Senate Committee Reschedules Iran Hearing

Senate Committee Reschedules Iran Hearing

The US Senate Banking, Housing and Urban Affairs Committee rescheduled for January 29 a hearing on Iran sanctions legislation entitled "Nuclear Weapon Free Iran Act of 2015", which was supposed to be held on Thursday, according to the website of the committee.      

The legislation which has been drafted by Republican Senator Mark Kirk and Democratic Senator Robert Menendez calls for more sanctions on Iran if there is no final nuclear deal by the June 30 deadline for the talks between Iran and the P5+1 (the five permamant members of the UN Security Council plus Germany) on a long-term settlement to the 12-year dispute over Tehran's nuclear program.

Kirk and Menendez had introduced the first version of the sanctions bill in December 2013, but it did not come up for a vote in the Senate, then controlled by US President Barack Obama's fellow Democrats, who lost control of the chamber because of big losses in November elections.

The Hill reported on Monday that Kirk and Menendez are moving quickly to bring their bill to the floor, defying warnings from administration officials who say the legislation could blow up the negotiations with Iran over its nuclear program.

It also reported that supporters of Iran sanctions legislation are betting they can secure the 67 Senate votes needed to override a veto from President Obama.

"We have a fighting chance of getting strong, overwhelming support as we have in the past," a senior congressional aide said on Monday.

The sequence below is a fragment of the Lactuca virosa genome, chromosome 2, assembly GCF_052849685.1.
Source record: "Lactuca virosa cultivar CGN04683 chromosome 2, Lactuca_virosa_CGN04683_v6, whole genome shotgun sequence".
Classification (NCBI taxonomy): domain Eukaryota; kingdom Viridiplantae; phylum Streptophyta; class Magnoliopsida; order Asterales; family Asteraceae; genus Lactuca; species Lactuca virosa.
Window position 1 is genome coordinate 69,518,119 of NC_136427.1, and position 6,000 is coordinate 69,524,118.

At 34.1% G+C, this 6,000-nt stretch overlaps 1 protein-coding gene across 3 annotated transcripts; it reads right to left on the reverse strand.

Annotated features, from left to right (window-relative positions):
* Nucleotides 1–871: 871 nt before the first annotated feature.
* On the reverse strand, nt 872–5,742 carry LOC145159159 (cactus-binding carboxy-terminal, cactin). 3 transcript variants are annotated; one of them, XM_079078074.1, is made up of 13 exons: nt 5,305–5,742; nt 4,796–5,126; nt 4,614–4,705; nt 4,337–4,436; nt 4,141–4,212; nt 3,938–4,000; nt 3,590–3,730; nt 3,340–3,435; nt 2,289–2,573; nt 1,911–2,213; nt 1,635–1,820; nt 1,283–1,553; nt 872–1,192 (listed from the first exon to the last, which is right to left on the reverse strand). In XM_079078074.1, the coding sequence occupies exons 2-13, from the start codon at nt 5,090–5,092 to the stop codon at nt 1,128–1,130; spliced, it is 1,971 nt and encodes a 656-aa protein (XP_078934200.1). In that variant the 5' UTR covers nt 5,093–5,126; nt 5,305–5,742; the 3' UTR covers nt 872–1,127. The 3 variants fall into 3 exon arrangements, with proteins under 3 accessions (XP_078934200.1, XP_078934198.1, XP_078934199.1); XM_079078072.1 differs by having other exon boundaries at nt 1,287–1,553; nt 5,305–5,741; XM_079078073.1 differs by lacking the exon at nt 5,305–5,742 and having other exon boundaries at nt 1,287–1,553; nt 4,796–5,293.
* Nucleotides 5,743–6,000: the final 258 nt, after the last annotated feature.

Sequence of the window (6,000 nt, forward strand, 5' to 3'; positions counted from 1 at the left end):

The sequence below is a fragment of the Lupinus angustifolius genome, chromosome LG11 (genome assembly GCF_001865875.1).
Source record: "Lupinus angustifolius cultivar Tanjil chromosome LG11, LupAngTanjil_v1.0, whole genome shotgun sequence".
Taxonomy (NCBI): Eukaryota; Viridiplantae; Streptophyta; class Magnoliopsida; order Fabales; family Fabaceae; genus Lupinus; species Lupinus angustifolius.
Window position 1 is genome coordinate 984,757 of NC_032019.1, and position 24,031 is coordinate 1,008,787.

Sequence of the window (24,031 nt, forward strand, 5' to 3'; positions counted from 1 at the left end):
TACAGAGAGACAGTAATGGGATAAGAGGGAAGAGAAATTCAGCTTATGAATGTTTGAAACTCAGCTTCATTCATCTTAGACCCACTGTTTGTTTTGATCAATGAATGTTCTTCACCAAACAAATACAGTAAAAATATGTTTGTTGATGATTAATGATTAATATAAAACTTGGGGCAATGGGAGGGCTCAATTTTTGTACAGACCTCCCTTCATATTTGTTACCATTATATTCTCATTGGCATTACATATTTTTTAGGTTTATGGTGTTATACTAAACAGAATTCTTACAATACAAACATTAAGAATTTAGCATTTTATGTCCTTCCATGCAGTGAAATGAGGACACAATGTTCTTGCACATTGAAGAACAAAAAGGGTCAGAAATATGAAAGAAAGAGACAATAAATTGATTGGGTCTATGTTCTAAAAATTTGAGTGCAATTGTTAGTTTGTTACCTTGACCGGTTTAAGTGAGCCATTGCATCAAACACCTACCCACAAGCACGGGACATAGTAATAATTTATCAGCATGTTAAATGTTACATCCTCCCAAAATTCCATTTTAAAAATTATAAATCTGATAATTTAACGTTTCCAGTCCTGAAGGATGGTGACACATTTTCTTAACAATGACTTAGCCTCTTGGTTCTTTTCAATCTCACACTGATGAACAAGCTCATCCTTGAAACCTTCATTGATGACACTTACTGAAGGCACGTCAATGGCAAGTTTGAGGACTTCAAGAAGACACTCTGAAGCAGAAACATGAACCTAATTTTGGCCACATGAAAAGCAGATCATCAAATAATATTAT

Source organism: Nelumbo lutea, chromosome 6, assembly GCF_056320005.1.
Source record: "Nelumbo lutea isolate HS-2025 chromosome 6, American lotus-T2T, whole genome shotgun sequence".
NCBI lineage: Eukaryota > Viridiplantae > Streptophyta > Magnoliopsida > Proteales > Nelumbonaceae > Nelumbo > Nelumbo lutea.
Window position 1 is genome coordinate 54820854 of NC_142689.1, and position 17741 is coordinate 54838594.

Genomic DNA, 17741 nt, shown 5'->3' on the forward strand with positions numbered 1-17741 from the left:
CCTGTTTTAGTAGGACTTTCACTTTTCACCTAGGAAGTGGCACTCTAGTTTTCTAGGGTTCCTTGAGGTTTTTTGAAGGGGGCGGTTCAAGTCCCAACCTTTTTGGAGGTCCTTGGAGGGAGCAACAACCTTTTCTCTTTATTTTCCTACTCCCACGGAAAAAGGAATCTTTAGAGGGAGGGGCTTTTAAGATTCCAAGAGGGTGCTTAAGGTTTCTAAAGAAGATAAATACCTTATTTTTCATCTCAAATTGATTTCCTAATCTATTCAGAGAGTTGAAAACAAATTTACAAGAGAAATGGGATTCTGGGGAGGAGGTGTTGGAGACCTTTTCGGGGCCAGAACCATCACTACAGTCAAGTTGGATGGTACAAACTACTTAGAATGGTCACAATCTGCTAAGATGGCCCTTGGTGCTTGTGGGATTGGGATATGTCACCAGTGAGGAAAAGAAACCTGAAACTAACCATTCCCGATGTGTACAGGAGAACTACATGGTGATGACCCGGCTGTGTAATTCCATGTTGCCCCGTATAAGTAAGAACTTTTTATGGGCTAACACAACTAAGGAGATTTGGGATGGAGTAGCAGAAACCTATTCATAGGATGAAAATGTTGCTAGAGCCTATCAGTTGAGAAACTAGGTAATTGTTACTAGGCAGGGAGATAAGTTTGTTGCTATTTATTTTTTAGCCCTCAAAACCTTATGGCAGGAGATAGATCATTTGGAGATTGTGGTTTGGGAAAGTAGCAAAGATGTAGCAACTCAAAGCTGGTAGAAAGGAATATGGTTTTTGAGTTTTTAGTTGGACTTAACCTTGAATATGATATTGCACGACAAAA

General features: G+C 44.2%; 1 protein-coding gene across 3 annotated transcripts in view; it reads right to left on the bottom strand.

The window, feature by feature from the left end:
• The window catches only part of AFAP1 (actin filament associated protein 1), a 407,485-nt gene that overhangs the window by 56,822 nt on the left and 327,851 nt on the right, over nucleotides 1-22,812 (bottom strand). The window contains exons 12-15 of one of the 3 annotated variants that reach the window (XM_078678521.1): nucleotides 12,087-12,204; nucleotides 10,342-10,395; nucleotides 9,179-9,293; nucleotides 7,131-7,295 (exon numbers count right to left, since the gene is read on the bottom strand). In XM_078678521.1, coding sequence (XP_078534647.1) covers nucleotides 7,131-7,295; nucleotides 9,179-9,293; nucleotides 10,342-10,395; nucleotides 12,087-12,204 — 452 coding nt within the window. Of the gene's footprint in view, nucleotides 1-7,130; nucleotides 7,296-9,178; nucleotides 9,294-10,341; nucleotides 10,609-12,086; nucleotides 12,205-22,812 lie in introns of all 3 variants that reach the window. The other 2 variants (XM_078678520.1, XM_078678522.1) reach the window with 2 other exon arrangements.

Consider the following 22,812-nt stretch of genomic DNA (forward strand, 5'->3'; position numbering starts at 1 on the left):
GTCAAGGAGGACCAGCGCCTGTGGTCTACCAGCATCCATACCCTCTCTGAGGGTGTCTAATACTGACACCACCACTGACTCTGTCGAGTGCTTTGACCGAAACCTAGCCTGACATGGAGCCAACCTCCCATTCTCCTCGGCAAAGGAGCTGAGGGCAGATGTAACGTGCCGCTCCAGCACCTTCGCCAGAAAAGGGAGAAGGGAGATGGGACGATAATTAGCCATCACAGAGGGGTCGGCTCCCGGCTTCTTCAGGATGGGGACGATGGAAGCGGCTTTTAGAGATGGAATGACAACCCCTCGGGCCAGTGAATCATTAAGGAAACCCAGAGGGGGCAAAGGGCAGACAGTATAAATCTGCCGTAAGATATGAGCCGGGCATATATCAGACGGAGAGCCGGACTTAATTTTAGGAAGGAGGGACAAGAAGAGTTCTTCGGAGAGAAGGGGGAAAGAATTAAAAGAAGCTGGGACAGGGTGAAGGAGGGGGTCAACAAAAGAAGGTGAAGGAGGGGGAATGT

While it is not clear when the sanctions bill could come up for a floor vote, senators say Majority Leader Mitch McConnell wants to act on it "very quickly."

If all 54 Senate Republicans voted for the sanctions bill, they would need only 13 Democrats to secure a veto-proof majority. Twelve Democrats who co-sponsored the earlier version of the legislation still serve in the Senate.

Supporters of the sanctions bill stopped short of predicting victory but said they are moving forward with a veto-proof majority in mind.  

"We're going for a law. ... We've had longstanding bipartisan engagement on this issue," the aide said, pointing to four previous instances when Congress has passed sanctions legislation with more than enough votes to overcome a veto.  

***A Close Fight

Both sides of the debate agree it will be a close fight, with all eyes on the Democrats who are likely to break with the White House.

Senator Bob Casey, an original co-sponsor of sanctions legislation, told Bloomberg last week he supports "moving forward" on the bill before the June 30 deadline for finishing the talks.

Casey and three other Democratic co-sponsors of the original bill recently sounded a hawkish tone on Iran sanctions.

"As we continue our diplomatic efforts, it is vitally important that existing US sanctions continue to be strictly enforced," wrote Casey and Senators Charles Schumer, Richard Blumenthal and Kirsten Gillibrand in a January 2 letter to Treasury Secretary Jack Lew.  

Schumer, a strong backer of the Menendez-Kirk bill and strong supporter of Israel, has previously whipped votes for the sanctions bill.  

Senator Ben Cardin, another original co-sponsor, said on Sunday he also supports imposing sanctions but was vague on what timing he would prefer.

The senior congressional aide said proponents are not taking any Democratic votes for granted, regardless of whether a senator has backed sanctions legislation in the past.

"The votes are what count at the end of the day. And, unlike last year, it's a certainty that senators will vote on Iran soon," the aide said.  

It is not certain that the sanctions bill would get unanimous support from Republicans.

Senator Lindsey Graham said on Sunday on NBC"s "Meet the Press" he would agree to table the bill if Obama agrees to let Congress approve or disapprove of any deal.


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